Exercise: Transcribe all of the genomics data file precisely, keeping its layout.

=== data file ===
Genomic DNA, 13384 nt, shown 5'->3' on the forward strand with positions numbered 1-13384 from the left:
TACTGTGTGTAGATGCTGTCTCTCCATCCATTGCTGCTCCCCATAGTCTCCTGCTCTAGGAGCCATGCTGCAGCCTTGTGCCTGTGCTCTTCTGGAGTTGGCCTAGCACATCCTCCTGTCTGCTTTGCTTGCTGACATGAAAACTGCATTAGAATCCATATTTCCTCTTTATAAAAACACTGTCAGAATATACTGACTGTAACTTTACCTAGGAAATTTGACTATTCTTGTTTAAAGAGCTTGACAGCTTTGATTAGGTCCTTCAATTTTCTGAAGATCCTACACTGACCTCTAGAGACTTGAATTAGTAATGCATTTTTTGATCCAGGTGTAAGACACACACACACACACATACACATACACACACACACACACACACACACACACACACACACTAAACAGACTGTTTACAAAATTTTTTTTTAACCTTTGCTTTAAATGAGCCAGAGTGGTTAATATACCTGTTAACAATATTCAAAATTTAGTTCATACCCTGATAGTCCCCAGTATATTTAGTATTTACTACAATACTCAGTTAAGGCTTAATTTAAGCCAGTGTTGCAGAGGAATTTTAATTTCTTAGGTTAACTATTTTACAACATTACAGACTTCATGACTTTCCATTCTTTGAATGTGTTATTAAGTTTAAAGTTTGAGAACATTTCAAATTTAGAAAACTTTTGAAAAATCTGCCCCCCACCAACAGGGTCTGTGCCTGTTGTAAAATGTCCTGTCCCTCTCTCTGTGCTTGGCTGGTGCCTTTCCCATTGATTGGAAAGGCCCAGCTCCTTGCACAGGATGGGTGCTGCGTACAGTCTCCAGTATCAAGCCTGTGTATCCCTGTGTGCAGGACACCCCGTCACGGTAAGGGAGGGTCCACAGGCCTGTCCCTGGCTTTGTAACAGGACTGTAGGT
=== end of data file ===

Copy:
Genomic DNA, 13384 nt, shown 5'->3' on the forward strand with positions numbered 1-13384 from the left:
TACTGTGTGTAGATGCTGTCTCTCCATCCATTGCTGCTCCCCATAGTCTCCTGCTCTAGGAGCCATGCTGCAGCCTTGTGCCTGTGCTCTTCTGGAGTTGGCCTAGCACATCCTCCTGTCTGCTTTGCTTGCTGACATGAAAACTGCATTAGAATCCATATTTCCTCTTTATAAAAACACTGTCAGAATATACTGACTGTAACTTTACCTAGGAAATTTGACTATTCTTGTTTAAAGAGCTTGACAGCTTTGATTAGGTCCTTCAATTTTCTGAAGATCCTACACTGACCTCTAGAGACTTGAATTAGTAATGCATTTTTTGATCCAGGTGTAAGACACACACACACACACATACACATACACACACACACACACACACACACACACACACACACTAAACAGACTGTTTACAAAATTTTTTTTTAACCTTTGCTTTAAATGAGCCAGAGTGGTTAATATACCTGTTAACAATATTCAAAATTTAGTTCATACCCTGATAGTCCCCAGTATATTTAGTATTTACTACAATACTCAGTTAAGGCTTAATTTAAGCCAGTGTTGCAGAGGAATTTTAATTTCTTAGGTTAACTATTTTACAACATTACAGACTTCATGACTTTCCATTCTTTGAATGTGTTATTAAGTTTAAAGTTTGAGAACATTTCAAATTTAGAAAACTTTTGAAAAATCTGCCCCCCACCAACAGGGTCTGTGCCTGTTGTAAAATGTCCTGTCCCTCTCTCTGTGCTTGGCTGGTGCCTTTCCCATTGATTGGAAAGGCCCAGCTCCTTGCACAGGATGGGTGCTGCGTACAGTCTCCAGTATCAAGCCTGTGTATCCCTGTGTGCAGGACACCCCGTCACGGTAAGGGAGGGTCCACAGGCCTGTCCCTGGCTTTGTAACAGGACTGTAGGT